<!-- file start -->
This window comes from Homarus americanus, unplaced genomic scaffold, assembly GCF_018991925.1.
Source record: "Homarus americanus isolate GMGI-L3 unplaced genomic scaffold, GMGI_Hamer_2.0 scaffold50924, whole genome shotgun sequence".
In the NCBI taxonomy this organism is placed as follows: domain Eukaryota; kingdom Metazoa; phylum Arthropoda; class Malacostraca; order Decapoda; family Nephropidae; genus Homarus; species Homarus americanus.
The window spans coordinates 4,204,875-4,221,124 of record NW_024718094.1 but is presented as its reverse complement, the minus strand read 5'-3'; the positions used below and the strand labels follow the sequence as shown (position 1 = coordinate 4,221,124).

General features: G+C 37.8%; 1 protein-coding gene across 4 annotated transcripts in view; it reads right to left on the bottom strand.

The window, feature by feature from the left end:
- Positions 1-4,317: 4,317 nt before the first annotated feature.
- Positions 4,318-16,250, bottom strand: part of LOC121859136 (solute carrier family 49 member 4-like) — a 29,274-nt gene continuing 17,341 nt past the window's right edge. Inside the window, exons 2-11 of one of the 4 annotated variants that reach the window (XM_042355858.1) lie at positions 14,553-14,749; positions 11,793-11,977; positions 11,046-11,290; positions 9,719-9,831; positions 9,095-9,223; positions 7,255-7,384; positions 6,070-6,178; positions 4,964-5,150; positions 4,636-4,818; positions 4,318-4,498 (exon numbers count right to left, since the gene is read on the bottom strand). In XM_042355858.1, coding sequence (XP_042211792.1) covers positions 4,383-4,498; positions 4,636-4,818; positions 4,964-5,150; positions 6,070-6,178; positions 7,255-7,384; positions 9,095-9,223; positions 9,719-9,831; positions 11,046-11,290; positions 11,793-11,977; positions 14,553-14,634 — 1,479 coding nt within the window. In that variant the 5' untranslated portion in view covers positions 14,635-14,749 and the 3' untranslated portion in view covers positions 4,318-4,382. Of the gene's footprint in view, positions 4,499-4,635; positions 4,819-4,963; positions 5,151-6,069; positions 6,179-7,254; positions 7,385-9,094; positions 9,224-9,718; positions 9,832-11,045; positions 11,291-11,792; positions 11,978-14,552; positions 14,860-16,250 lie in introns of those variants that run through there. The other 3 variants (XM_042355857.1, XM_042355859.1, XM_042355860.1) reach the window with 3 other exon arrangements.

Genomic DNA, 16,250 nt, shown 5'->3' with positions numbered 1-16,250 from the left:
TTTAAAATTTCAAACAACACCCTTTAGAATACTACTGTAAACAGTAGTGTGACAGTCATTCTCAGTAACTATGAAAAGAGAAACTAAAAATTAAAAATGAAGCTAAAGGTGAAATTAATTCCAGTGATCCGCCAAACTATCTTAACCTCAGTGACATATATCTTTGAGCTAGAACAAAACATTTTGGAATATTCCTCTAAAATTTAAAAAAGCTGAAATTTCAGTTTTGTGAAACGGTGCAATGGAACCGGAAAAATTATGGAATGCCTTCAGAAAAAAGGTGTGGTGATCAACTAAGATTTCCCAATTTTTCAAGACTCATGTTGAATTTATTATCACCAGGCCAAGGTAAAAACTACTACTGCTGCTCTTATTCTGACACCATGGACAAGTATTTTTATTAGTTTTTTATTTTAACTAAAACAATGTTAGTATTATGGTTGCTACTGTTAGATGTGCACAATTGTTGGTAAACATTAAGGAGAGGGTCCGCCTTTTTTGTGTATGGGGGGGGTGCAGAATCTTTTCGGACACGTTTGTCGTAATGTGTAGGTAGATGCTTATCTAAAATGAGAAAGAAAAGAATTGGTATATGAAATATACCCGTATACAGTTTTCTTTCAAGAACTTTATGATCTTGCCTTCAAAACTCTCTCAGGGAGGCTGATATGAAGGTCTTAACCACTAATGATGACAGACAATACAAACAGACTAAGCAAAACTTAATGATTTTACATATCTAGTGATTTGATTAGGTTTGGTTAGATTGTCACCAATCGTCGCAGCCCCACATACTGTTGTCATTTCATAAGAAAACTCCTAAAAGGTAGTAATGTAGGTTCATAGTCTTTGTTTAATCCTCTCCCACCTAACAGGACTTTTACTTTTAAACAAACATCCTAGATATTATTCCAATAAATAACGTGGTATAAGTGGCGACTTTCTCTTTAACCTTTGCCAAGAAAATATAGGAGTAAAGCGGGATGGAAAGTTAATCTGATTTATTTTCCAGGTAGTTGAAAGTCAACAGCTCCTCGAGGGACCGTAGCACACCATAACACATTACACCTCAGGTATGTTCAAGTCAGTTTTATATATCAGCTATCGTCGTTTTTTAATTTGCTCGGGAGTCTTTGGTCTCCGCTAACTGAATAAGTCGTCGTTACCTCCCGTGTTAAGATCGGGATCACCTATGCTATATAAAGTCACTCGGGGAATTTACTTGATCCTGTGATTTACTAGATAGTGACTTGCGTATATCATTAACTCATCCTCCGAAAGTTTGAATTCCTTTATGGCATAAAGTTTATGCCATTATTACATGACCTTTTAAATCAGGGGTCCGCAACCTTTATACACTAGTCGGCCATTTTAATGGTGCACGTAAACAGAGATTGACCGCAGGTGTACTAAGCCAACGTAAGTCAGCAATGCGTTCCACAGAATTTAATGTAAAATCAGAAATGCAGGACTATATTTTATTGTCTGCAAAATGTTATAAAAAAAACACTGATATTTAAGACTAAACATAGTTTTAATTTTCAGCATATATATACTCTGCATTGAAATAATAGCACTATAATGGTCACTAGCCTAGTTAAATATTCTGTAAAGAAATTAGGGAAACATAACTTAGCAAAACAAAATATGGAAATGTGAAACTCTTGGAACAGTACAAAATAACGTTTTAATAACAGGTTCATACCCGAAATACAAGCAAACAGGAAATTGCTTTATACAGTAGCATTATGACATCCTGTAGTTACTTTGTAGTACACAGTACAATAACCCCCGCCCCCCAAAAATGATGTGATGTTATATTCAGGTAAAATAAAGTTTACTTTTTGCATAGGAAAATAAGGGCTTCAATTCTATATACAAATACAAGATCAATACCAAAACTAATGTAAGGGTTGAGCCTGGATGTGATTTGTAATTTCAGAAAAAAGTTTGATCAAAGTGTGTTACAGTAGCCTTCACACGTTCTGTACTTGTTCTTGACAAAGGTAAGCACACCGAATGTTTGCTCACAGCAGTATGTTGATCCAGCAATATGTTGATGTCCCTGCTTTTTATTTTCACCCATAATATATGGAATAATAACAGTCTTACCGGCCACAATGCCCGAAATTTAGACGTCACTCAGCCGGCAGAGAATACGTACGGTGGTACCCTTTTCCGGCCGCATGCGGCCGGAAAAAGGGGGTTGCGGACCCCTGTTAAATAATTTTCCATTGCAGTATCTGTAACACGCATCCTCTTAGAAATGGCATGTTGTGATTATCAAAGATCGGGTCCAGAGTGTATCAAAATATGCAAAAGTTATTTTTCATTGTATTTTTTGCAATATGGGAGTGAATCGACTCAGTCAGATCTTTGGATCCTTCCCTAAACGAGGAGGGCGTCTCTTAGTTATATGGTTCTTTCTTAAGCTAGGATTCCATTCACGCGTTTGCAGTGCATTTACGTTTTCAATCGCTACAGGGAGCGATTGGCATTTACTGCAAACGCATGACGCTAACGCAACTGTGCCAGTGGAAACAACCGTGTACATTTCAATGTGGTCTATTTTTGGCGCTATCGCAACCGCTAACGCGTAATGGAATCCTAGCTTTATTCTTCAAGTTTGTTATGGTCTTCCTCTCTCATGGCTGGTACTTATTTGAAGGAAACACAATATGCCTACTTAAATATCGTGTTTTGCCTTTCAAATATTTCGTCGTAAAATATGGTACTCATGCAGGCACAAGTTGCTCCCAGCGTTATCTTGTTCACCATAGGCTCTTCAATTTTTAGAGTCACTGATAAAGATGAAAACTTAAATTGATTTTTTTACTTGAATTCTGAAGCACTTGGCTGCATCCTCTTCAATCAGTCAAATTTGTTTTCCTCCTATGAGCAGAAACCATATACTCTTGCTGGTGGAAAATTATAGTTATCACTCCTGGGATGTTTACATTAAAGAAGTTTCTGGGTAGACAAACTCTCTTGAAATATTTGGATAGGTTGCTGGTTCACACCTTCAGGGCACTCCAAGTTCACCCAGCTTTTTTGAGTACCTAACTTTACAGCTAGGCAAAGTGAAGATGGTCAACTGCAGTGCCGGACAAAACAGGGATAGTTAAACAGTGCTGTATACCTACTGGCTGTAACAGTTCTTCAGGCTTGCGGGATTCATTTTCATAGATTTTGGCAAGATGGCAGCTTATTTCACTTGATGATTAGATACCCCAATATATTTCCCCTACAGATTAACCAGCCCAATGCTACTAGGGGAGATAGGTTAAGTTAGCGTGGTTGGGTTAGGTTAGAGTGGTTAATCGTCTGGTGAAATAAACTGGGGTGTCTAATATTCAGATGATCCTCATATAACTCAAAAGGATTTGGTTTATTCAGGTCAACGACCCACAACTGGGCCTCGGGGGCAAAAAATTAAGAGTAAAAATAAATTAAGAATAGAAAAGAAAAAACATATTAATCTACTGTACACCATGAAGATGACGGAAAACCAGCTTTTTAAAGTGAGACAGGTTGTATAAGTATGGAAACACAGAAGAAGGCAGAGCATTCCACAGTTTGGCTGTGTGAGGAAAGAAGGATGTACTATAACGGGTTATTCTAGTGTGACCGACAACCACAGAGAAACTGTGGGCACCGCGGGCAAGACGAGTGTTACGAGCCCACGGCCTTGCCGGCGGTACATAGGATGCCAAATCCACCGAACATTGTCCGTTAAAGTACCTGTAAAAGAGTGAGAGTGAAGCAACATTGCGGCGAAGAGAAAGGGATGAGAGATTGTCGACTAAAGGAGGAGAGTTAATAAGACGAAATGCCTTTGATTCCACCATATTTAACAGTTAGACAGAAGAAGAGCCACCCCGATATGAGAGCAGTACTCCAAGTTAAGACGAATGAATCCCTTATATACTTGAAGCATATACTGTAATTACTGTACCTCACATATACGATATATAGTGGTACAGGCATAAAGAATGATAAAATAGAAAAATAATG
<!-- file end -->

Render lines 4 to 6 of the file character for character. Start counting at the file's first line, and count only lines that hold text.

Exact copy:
The window spans coordinates 4,204,875-4,221,124 of record NW_024718094.1 but is presented as its reverse complement, the minus strand read 5'-3'; the positions used below and the strand labels follow the sequence as shown (position 1 = coordinate 4,221,124).

General features: G+C 37.8%; 1 protein-coding gene across 4 annotated transcripts in view; it reads right to left on the bottom strand.

The window, feature by feature from the left end: